Douglas, J. Yellowlees. The End of Books — Or Books Without End?: Reading Interactive Narratives. Ann Arbor: University of Michigan Press, 2000.
“If the book is a highly refined example of a primitive technology, hypertext is a primitive example of a highly refined technology, a technology still at the icebox stage.”
Douglas discusses the contrasts of print media and its advancement into the technological world. He gives an in depth discussion of both the positive and negative changes, how stories can become even more fulfilling through narrative possibilities presented through game versions or interactive novels. He also references the beloved Jane Austen, explaining that her immortal classics can become even more well known through film adaptions, but the classic is still a classic, and more loved in its original form.
The preference Douglas obviously has for hypertext is reinstated throughout this text, his raving glorification of it never ceases. He refutes any negative claims given by critics that hypertext will hinder readers in any way. Douglas firmly believes that hypertext is the future of reading, as it is so much more immersive than regular print text which does not interact with its reader.
His dismissal of print fiction is harrowing, particularly seeing as this book was written 14 years prior to today, and hypertext is yet to overtake the classic novel.
How can you judge the validity of things on the internet?
I think trying to judge the validity of things on the internet is quite similar to judging the validity of any opinion raised in society today. Lengthy research must be done. You should never assume that just because someone has posted or said something that they are the trustworthy. You have to look into things for yourself, don’t assume something is valid unless you’re absolutely certain. For example if someone references a study or a quote from an ‘expert’, you need to look into the truth in their words, do your own investigating to see if they had their information correct. The same matters for images, we no longer live in an era when the camera doesn’t lie, thanks to applications like photoshop. An excellent thing about google is the image search option, where you can drag an image into the search bar and find the same or similar images. This is great for finding out where the image originally came from, and finding other sources relating to the validity of an image.
A number of things struck me in Paul Graham’s essay titled The Age of the Essay. Prehaps most importantly, this line: “Above all, make a habit of paying attention to things you’re not supposed to, either because they’re “inappropriate,” or not important, or not what you’re supposed to be working on. If you’re curious about something, trust your instincts. Follow the threads that attract your attention”. What about this particular line, three quarters of the way through this essay struck me? It was because that is exactly what I was doing. I was disregarding his main point and focusing on a tiny error in his writing.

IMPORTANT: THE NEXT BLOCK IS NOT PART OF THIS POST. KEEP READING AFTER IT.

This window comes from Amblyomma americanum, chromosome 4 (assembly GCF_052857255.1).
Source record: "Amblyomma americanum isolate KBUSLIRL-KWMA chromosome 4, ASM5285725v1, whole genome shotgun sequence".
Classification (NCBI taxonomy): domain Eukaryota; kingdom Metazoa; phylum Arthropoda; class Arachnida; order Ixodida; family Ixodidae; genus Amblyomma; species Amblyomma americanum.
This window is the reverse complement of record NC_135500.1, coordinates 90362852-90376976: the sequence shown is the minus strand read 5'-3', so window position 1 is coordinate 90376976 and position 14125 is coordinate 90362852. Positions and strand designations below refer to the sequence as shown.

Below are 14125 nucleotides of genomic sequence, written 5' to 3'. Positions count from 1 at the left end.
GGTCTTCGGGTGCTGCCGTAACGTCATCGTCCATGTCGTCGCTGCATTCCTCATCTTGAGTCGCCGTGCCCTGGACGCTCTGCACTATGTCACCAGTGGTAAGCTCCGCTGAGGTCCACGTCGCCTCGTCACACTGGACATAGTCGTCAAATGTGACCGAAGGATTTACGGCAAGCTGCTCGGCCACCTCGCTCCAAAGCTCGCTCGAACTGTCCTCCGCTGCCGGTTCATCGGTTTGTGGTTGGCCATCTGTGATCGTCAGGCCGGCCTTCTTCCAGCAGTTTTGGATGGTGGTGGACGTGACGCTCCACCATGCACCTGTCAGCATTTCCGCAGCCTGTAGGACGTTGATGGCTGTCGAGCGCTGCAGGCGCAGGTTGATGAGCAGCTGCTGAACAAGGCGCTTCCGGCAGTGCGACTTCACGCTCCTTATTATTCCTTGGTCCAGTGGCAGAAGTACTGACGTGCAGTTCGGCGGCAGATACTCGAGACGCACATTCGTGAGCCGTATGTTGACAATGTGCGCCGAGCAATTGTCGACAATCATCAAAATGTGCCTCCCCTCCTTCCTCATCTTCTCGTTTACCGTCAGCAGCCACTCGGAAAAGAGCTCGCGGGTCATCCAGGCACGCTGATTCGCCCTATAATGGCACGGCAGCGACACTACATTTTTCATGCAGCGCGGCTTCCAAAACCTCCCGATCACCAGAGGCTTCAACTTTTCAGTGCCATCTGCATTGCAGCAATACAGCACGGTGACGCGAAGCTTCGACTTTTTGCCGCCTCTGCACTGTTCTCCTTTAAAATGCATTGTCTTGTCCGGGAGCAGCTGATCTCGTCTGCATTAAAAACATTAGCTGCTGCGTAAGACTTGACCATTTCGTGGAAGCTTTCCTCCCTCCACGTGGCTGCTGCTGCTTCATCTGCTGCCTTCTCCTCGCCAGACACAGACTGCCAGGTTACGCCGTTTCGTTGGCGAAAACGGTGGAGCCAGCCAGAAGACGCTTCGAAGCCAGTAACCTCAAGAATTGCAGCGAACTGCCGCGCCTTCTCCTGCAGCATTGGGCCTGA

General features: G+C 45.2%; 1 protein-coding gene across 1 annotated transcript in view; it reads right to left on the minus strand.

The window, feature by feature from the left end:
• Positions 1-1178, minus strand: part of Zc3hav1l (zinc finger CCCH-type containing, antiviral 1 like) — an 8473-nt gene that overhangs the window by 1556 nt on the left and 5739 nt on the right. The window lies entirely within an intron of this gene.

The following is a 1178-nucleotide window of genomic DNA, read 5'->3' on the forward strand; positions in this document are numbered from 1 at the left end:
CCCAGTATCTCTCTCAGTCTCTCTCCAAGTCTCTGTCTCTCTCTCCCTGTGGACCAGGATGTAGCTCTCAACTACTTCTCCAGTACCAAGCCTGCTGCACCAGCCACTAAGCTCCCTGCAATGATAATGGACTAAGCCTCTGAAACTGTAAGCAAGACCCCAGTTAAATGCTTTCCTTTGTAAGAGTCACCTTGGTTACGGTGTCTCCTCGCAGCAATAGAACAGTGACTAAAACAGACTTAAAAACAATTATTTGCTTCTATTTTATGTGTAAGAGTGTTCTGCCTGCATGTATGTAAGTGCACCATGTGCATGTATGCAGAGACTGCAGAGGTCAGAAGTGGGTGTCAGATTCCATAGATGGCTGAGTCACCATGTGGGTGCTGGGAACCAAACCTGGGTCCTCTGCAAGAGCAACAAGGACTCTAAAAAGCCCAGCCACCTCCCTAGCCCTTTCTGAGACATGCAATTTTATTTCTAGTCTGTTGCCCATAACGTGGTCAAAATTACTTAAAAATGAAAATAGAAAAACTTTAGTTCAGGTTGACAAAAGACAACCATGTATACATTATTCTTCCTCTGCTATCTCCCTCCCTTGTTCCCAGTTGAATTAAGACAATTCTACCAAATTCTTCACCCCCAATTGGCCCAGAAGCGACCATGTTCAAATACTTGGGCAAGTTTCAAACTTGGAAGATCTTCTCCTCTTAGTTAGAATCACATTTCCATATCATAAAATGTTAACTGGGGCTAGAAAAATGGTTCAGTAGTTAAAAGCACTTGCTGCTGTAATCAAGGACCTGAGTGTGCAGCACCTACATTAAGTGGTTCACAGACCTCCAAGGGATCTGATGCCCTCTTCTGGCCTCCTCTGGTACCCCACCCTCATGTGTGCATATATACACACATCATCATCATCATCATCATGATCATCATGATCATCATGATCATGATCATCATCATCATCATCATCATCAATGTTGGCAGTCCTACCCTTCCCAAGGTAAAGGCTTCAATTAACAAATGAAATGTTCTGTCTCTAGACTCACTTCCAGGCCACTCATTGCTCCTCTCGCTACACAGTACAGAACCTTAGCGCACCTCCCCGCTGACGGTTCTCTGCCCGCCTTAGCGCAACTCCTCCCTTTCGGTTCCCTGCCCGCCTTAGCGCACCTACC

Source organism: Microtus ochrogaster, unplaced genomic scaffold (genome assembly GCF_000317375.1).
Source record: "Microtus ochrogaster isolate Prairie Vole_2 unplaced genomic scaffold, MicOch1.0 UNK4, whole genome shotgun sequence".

Earlier in this long winded and frequently digressing essay, Graham, while explaining how he hasn’t explained himself well, says “…in the course of the conversation I’ll be forced to come up a with a clearer explanation…” You may notice the simple typo, an added ‘a’. Or you may have breezed over it as many others will, but I have always been rather against any piece of writing that had any spelling, grammar, or punctuation issues.
Again this can be linked to Graham’s later question of what makes someone qualified to write on this subject? At Graham’s simple inclusion of an extra ‘a’, I had automatically deemed him unfit to discuss literary essays. I know nothing of his qualifications, his previous work, or any other aspect of his academic life, but I have already painted the picture in my mind that he is somebody that doesn’t quite know what he is talking about.
I regularly do this while reading, if an article misses a quotation mark, I stop reading, having decided that the journalist is lacking in intelligence, or at least the ability to proof read. If a story lacks clarity in a single sentence, I will skim the rest, having come to the conclusion long ago that stories without good writers are of no importance to me. What gives me the right to act so high and mighty above all other writers? Absolutely nothing. I lack any qualifications, and my own writing is far from perfect. Yet I still dictate who I consider to be a worthy academic by their use of linguistics.
At the start of this essay, I considered Graham’s ideas to have much depth, agreeing with his scepticism of school children being forced to write about literary classics as opposed to something they actually consider relevant, or something they are passionate about. Slowly over the course of the reading though I began to have less and less belief in Graham’s opinions. Perhaps it was his constant digression from the topic, what he would most likely call ‘surprises’ in his essay.
Graham would most likely disagree with my points in this review of his work, but in a way I think he would also be proud of my focus on his finer points, rather than the overall intent of the essay, and my ‘disobedience’ as having no right to make judgement on his work, but still doing so.